Yet, in the midst of turmoil, our leadership provided the following powerful message of love. Please follow this link and read: http://www.abc-usa.org/2016/06/17/abc-interim-general-secretary-addresses-orlando-shooting/

A few highlights:
We offer our deepest sympathy to the families and friends of the victims of the horrible tragedy in Orlando. We extend love to those of our family directly affected. We grieve with our American Baptist brothers and sisters who are part of the LGBTQ community. My message to them is, never mistake our debates and disagreements with the depth of our love for you as part of our family. To the rest of the ABC family my message is, even in the midst of profound disagreement, let us love as Christ loved. 
~Interim General Secretary Dr. Susan Gillies


Following Gillies remarks, Rev. Judy Fackenthal said, “As President of ABCUSA, I concur with Interim General Secretary Susan Gillies that any act of violence against any part of the human family is fully outside the vision of God’s gracious love for all people. While American Baptists may not agree on a wide variety of issues, we claim God’s love as a just and all-encompassing love. I pray for the people of Orlando, particularly the LGBTQ community as well as the Hispanic community that has been particularly affected by this horrific violence. May we work together to seek to end hate and the outcomes associated with it.”


“The events of last week hurt me deeply, as a Christian, Baptist and as a Puerto Rican,” said Dr. Josue D. Gómez-Menéndez, vice president of ABC. “At this time I would like to express my solidarity with all the people who are suffering from the effects of violence, misconceptions and separation. In the end what we discover in the depth of love is that we find our essence and human reality, our claim to the dignity of the human being and our real choice to reflect Jesus in every step.”

Friday, June 10, 2016

Penmanship Epiphany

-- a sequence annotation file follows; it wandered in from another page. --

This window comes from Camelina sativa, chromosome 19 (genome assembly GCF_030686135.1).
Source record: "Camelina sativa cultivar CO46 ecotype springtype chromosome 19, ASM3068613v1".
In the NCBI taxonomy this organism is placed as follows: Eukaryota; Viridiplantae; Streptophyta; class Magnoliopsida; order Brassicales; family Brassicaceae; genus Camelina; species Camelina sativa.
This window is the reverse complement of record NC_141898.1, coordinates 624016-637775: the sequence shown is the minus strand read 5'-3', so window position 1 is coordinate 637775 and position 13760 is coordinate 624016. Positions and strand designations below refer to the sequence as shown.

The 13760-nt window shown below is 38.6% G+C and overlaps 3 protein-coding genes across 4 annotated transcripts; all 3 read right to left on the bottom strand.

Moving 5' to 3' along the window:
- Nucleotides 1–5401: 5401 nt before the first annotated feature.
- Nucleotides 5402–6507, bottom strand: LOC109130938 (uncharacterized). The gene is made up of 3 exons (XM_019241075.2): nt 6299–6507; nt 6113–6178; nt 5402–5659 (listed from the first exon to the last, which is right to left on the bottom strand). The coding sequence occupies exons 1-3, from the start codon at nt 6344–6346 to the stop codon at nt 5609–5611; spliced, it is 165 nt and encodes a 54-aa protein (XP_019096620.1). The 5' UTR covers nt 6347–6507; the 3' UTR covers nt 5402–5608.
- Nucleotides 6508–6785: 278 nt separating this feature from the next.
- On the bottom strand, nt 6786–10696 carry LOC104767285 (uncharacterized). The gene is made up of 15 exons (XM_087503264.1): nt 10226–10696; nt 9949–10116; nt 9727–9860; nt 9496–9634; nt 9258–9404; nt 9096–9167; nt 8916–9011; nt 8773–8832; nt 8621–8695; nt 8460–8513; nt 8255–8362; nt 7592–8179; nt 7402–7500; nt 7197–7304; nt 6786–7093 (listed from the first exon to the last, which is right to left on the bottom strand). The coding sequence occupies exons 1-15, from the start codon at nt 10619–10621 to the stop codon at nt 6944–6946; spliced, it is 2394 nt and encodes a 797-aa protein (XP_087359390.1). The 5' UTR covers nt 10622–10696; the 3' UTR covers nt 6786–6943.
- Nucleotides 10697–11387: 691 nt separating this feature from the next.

Years ago, my grade school teacher told me to loosen my grip on my pen if I wanted better penmanship. It has taken me all these years to realize she was asking me to following the often repeated biblical admonition, "Do not be afraid." If I'd just loosen up a bit, trust in the guidance given and tools received, life (and penmanship) would improve markedly. Sure enough, a looser hold on a pen and life brings greater results. However, white knuckling it through writing and life are hard habits to break!

Wishing you all the blessings of a life far freer of fear. 

Thursday, May 5, 2016

Working for Reconciliation in Volatile Times

People are unhappy, on edge, concerned, worried about the present and the future, doubtful, feeling left behind in many cases, and it makes us short-tempered. Henry J.M. Nouwen, in his daily devotional Bread for the Journey, explores a different way of living, a more biblical and peaceful way, even in these volatile, uncertain times. Following Nouwen's ideas and his biblical approach, we may reconcile ourselves to each other, creating hope and peace where anger and suspicion have taken up residence. He wrote:
Essential to the work of reconciliation is a nonjudgmental presence. We are not sent to the world to judge, to condemn, to evaluate, to classify, or to label. When we walk around as if we have to make up our minds about people and tell them what is wrong with them and how they should change, we only create more division. Jesus says it clearly, "Be compassionate just as your Father is compassionate. Do not judge, ... do not condemn, ... forgive" (Luke 6:36-37).
Give it a shot and see if it doesn't give you an attitude adjustment. If you are anywhere near Lansdowne, Pennsylvania, on a Sunday morning, stop by the church and let me know how you did. You'll be most welcome ... and you won't be judged, condemned, evaluated, classified or labeled. I promise.
~Rev. Jeff Snyder 

Monday, May 2, 2016

Who Was I?



Sermon based on Acts 11:1-18 in which Peter, minding his own business in Joppa has an extraordinary vision, challenging his understanding of what is clean and proper. After that shocking moment, he is called by three Gentile men (Gentile grossly defined as "not us") representing the Roman centurion Cornelius. Peter and his crew are called to Caesarea to confer and eat with Cornelius and his family. Back home in Jerusalem, a faction of Christians are angry with Peter and insist he explain himself. A powerful moment comes when Peter sums up with the powerful question "who was I that I could hinder God?"

An exploration of the power of the Holy Spirit and consideration of where the Spirit might be leading us today. Listen, pray, and consider making Peter's question your own.